“I’m pleased in particular that the condo market in big cities has fallen back. I’m also pleased with some other moderation in new house construction and in demand for mortgages. I think these are healthy developments because I think we were beginning to see some indications of the beginning of a bubble,” he remarked last month.

Recently-departed Bank of Canada Governor Mark Carney had also expressed concern about the condominium market and high personal debt levels among Canadian households. Last year he said the number of condos under construction in Toronto in particular were “above historical highs.”

And more recently TD economists said in their regional forecast for Canada’s housing market that cities such as Vancouver, Toronto, and Montréal which saw a boom in condo construction were likely to underperform other real estate markets in the country.

TD expects that the recent boom in homebuilding will help shift “bargaining power” back to buyers and subsequently help to push down prices. While this pullback in prices will be most noticeable in the condo market, there will “likely be some knock-on effects to the single-family home market,” the economists wrote.

Surprise spike in building permits signals condo building ‘set for one last hurrah’

Greg Quinn, Bloomberg News

Vancouver made one of the largest contributions to the national increase among 34 cities, Statistics Canada said, with permits rising 50.7% to $645 million led by multi-family dwellings.

Despite a slowing trend in homebuilding, condominium construction still has some steam left

Canadian building permits unexpectedly rose in April led by multiple-unit housing in Vancouver, a market that officials have said shows signs of overbuilding fuelled by record consumer debt.

Condo market still too hot for Bank of Canada’s comfort

Despite drop in home building, the bank sees worrying signs of overbuilding, particularly of condos in big cities. Read more
The value of municipal permits rose 10.5% to $6.96 billion, following a revised 6% rise in March, Statistics Canada said Wednesday in Ottawa. The gain was the fourth in a row, the longest streak of increases in a decade. Economists forecast a 3% decline in April, according to the median of 11 responses to a Bloomberg survey.

Emanuella Enenajor, an economist at CIBC World Markets, noted that Statistics Canada revised the initial March numbers downward Wednesday, but said the second quarter appears to be shaping up to be stronger than the first quarter.

“Note that this series tends to be choppy, although today’s data release suggests that despite softening condo-building activity, construction there could be set for one last hurrah,” Enenajor said in a research note.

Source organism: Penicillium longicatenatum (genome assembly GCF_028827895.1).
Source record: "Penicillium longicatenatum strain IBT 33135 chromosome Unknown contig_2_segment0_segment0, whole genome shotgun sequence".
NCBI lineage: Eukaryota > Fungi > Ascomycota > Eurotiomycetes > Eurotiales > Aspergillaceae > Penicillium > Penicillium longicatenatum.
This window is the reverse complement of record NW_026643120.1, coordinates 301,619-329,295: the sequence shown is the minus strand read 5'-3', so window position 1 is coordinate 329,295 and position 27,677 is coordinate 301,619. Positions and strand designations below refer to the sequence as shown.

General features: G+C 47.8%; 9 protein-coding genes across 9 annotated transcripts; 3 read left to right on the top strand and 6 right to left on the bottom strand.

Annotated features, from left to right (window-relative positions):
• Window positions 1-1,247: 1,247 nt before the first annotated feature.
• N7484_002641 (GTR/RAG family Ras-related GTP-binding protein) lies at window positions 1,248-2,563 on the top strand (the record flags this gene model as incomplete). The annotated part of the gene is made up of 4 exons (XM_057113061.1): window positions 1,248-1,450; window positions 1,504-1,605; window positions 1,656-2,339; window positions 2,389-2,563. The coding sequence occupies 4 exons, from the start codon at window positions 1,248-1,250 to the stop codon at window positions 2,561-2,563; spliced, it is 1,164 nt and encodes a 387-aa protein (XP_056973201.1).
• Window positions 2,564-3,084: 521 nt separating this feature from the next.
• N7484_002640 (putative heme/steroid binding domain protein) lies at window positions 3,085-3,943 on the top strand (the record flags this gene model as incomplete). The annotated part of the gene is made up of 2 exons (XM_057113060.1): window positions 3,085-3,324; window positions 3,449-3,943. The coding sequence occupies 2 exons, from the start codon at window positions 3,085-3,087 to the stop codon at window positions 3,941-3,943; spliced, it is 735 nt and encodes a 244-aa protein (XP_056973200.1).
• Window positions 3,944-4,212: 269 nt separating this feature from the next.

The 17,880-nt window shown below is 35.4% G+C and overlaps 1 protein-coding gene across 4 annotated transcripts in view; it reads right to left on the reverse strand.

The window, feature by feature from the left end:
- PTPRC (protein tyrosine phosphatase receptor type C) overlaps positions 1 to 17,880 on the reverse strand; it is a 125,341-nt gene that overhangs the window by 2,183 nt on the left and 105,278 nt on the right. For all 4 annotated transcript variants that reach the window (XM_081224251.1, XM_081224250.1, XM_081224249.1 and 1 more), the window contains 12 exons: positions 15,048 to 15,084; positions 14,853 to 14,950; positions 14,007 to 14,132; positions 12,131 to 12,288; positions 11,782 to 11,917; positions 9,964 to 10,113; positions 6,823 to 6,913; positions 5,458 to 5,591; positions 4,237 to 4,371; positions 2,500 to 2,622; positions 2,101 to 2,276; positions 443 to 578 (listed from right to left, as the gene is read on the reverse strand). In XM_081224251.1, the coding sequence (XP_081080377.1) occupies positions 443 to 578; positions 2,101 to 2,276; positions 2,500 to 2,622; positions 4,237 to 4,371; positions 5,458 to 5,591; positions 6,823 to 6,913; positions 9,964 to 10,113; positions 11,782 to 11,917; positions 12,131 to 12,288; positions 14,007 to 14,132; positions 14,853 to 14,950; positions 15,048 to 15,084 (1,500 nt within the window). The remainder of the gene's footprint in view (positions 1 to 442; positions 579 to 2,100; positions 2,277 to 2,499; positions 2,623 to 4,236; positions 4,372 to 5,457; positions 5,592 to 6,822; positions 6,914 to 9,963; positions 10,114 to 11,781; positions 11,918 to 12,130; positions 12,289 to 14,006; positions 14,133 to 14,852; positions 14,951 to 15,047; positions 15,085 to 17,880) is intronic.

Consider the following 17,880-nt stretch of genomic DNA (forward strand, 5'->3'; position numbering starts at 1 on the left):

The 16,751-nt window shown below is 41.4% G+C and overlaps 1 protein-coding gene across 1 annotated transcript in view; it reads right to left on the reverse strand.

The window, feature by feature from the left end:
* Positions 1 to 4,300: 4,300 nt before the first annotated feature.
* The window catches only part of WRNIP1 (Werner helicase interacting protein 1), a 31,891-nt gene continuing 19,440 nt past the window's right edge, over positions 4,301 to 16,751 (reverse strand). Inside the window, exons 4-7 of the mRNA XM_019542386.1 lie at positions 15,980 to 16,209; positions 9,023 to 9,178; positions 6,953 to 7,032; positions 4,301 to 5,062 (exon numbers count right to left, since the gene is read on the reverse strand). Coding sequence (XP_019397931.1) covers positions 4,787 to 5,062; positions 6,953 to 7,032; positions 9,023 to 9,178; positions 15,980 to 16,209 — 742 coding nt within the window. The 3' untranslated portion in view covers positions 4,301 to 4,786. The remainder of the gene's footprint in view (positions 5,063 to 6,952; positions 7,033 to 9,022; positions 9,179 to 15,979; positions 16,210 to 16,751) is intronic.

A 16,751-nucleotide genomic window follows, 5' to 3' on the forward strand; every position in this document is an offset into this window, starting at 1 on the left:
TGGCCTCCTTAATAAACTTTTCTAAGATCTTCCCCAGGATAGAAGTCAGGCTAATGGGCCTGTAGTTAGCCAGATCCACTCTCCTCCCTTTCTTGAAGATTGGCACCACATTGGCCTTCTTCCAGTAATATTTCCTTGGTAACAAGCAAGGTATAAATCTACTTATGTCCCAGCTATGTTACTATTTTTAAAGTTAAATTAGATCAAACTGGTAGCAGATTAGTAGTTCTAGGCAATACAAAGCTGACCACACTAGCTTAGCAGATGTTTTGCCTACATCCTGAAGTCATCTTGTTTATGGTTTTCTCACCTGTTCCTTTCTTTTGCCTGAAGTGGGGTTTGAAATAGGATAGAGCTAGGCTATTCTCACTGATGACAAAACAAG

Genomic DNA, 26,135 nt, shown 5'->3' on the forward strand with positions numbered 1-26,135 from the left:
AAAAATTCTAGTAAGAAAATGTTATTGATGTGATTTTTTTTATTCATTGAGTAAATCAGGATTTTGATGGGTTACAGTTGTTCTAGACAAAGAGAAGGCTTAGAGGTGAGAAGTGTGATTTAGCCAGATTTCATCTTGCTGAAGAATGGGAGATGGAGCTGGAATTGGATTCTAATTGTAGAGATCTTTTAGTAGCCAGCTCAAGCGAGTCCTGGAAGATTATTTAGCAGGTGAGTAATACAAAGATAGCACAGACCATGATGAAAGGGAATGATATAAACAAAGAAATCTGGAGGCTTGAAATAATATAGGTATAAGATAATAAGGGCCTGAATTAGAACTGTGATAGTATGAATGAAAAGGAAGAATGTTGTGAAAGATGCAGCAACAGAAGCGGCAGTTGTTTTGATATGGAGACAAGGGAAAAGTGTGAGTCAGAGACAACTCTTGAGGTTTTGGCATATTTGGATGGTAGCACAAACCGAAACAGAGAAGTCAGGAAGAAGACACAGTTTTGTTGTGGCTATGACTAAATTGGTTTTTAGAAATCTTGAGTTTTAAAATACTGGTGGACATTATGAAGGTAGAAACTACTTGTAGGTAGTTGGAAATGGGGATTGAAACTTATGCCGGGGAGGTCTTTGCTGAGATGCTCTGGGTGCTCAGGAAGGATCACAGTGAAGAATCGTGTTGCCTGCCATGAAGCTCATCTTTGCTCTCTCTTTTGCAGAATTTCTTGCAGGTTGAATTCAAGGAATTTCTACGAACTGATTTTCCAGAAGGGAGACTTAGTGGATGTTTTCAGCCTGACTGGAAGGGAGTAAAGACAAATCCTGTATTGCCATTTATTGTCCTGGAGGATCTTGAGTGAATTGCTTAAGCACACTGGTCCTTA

“Overall, today’s number suggests that despite a slowing trend in homebuilding, condominium construction still has some steam left. That could support Q2 residential activity somewhat, after the sector’s drag to Q1 GDP.”

Surging home construction has helped drive household debts to a record 165% of disposable income, a ratio the central bank says should stabilize as housing investment wanes. Bank of Canada Deputy Governor Timothy Lane said June 4 in Seoul there are signs of a “constructive evolution” in household finances after “imbalances” built up.

Residential permits rose 21% to $4.35 billion in April, Statistics Canada said Wednesday. Permits for housing projects such as apartments and condominiums jumped 51.9% to $2.15 billion, and single-family permits rose 1.1% to $2.21 billion.

Vancouver made one of the largest contributions to the national increase among 34 cities, Statistics Canada said, with permits rising 50.7% to $645 million led by multi-family dwellings. Calgary permits also rose 40.6% to $773 million on commercial buildings.

Condo Overbuilding

Finance Minister Jim Flaherty tightened mortgage rules for a fourth time last year on concern that there has been an overbuilding of condos in cities such as Toronto and Vancouver.

Permits for non-residential construction fell 3.6% to $2.60 billion in April from March, as declines for industrial and institutional projects exceeded a gain in the commercial group.

The value of permits was 5.4% higher in April than the same month a year earlier, with multiple-unit housing 40.4% higher on the year.